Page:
During the current health crisis, I am providing online tuition via Zoom from my studio in Huntington. Many students work through the ABRSM exam syllabus with me though some choose not to take the actual exams themselves, preferring to learn less formally.

“I can honestly say I am delighted that my grandson is associated with such a decent and talented young man. Will is so good with his pupils and knows instinctively just how to pitch the lessons…” Sylvia Rawlinson
“Will has worked with my daughter for a number of years guiding and supporting her through her piano grades. Not only has he assisted her academically but he has helped improve her confidence…” Stephanie Kewley


The minimum age is normally about six or seven though this depends upon the child and their level of maturity. I do teach younger children as well though this tends to be on a less formal basis with lots of games and requires parental support both in lessons and for practice at home.


Parents are welcome to sit in on lessons if they wish, in fact I encourage this as they are more likely to be able to help the student with their practice at home. This is also actively encouraged! I can try to enthuse students in their lessons but cannot help them with their practice.


All my students have the opportunity to perform in front of a friendly audience of fellow students and their friends and parents. I try to organise a Performance Platform event at least twice a year around Chester. 


Starting the piano from scratch as an adult can be a challenge, but it can be rewarding if you love the instrument and its music. There is plenty of repertoire available to suit different abilities that is rewarding to play at even modest levels of technicality. However patience and practice are required whatever the level! Ideally you should have regular lessons for at least a few months. Some adults then find they wish to work on their own once they reach a certain plateau where their musical ambitions are satisfied. More lessons, however, can take things further. Some adults find, due to work commitments that they have to take up the piano at a slower pace and have lessons bi-weekly and I have a number of rotating teaching time slots available during the day on Fridays to account for this arrangement.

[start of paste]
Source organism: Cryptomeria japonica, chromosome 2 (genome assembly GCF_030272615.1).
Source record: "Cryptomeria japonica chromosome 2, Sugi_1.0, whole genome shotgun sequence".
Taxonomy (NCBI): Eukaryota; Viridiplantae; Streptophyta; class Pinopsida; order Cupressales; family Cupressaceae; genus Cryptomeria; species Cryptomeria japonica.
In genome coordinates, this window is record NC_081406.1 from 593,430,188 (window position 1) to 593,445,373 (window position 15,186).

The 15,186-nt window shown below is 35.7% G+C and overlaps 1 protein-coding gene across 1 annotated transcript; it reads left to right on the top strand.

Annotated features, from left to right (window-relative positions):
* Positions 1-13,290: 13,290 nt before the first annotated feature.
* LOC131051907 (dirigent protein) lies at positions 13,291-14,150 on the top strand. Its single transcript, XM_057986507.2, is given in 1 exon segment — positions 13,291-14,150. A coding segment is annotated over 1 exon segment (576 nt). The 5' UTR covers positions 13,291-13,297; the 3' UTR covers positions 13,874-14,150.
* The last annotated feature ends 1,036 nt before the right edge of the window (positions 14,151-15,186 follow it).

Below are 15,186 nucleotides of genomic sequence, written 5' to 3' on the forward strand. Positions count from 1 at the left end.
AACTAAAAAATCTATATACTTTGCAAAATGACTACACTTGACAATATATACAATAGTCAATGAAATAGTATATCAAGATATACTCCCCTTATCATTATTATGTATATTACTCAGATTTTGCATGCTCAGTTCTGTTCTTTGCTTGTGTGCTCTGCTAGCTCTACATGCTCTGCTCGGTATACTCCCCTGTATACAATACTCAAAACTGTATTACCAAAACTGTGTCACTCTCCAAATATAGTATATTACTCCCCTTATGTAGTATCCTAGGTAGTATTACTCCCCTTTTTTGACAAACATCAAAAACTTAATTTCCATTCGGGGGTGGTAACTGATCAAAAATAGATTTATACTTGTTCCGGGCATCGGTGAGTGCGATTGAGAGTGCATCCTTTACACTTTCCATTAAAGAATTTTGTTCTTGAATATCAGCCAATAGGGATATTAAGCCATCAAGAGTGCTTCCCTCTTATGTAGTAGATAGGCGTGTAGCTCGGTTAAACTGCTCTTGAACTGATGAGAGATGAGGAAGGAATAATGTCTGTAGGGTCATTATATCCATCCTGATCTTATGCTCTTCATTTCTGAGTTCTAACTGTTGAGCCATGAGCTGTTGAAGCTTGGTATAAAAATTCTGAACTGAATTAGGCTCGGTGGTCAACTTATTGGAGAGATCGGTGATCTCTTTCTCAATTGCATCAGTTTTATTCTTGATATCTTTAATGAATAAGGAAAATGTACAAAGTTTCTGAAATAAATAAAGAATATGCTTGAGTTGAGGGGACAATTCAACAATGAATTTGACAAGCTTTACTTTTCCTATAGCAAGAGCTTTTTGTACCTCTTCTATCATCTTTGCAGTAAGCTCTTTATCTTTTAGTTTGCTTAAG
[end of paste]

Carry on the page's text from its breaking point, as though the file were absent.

It is important to have an instrument of a reasonable standard to practise on either at home or somewhere that is ‘regularly accessible’ and by this I mean accessible for practise every day! I have a Yamaha U3 Piano in the studio as well as Roland FP4-F and Yamaha P-121 Digital Pianos which I can use for concerts and external performances.

Instruments are expensive and I would recommend as a minimum, a Yamaha P45 as this instrument does at least have a piano sized, graded hammer-action, weighted keyboard closely replicating that of a real instrument, and is affordable at just over £300. Digital pianos are improving all the time and whilst digital pianos can never quite replicate the depth of touch and tone of a really good quality, well-maintained acoustic piano, parents are better off considering a digital instrument for a budget of less than £1500. Whilst the “family heirloom” piano which grandma used to play might work well as a piece of furniture, I have experienced quite a few scenarios where the experience of attempting to learn to play such instruments can put actually put students off when they would probably have flourished with a digital instrument!